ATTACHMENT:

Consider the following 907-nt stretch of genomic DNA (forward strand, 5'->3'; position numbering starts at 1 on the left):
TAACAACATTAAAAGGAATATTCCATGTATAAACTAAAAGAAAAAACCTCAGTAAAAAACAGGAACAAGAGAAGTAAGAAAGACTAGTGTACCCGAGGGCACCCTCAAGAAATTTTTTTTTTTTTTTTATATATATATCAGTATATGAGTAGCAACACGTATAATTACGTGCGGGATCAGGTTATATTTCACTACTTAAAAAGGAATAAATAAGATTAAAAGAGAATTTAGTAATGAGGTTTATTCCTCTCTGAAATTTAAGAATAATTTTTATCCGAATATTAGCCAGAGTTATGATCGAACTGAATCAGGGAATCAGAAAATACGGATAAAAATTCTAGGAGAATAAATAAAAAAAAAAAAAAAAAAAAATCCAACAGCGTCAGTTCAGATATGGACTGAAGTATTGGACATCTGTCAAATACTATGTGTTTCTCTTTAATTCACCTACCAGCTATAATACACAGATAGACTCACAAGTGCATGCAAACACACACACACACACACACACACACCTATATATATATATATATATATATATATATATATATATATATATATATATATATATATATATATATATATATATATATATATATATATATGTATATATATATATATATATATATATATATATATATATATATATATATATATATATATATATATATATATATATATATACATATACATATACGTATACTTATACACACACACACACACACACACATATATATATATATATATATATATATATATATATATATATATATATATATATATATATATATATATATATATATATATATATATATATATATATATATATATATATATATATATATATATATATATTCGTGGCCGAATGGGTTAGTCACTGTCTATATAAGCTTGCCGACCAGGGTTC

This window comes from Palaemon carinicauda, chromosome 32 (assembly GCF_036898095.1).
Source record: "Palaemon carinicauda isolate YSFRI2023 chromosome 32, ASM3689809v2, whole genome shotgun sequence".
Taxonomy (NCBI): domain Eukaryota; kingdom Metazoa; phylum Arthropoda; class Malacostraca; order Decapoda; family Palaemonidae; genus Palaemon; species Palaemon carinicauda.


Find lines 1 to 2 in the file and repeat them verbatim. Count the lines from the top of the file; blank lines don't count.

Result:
Consider the following 907-nt stretch of genomic DNA (forward strand, 5'->3'; position numbering starts at 1 on the left):
TAACAACATTAAAAGGAATATTCCATGTATAAACTAAAAGAAAAAACCTCAGTAAAAAACAGGAACAAGAGAAGTAAGAAAGACTAGTGTACCCGAGGGCACCCTCAAGAAATTTTTTTTTTTTTTTTATATATATATCAGTATATGAGTAGCAACACGTATAATTACGTGCGGGATCAGGTTATATTTCACTACTTAAAAAGGAATAAATAAGATTAAAAGAGAATTTAGTAATGAGGTTTATTCCTCTCTGAAATTTAAGAATAATTTTTATCCGAATATTAGCCAGAGTTATGATCGAACTGAATCAGGGAATCAGAAAATACGGATAAAAATTCTAGGAGAATAAATAAAAAAAAAAAAAAAAAAAAATCCAACAGCGTCAGTTCAGATATGGACTGAAGTATTGGACATCTGTCAAATACTATGTGTTTCTCTTTAATTCACCTACCAGCTATAATACACAGATAGACTCACAAGTGCATGCAAACACACACACACACACACACACACACCTATATATATATATATATATATATATATATATATATATATATATATATATATATATATATATATATATATATATATATATATATATATATGTATATATATATATATATATATATATATATATATATATATATATATATATATATATATATATATATATATATATATATACATATACATATACGTATACTTATACACACACACACACACACACACATATATATATATATATATATATATATATATATATATATATATATATATATATATATATATATATATATATATATATATATATATATATATATATATATATATATATATATATATATATATATATATTCGTGGCCGAATGGGTTAGTCACTGTCTATATAAGCTTGCCGACCAGGGTTC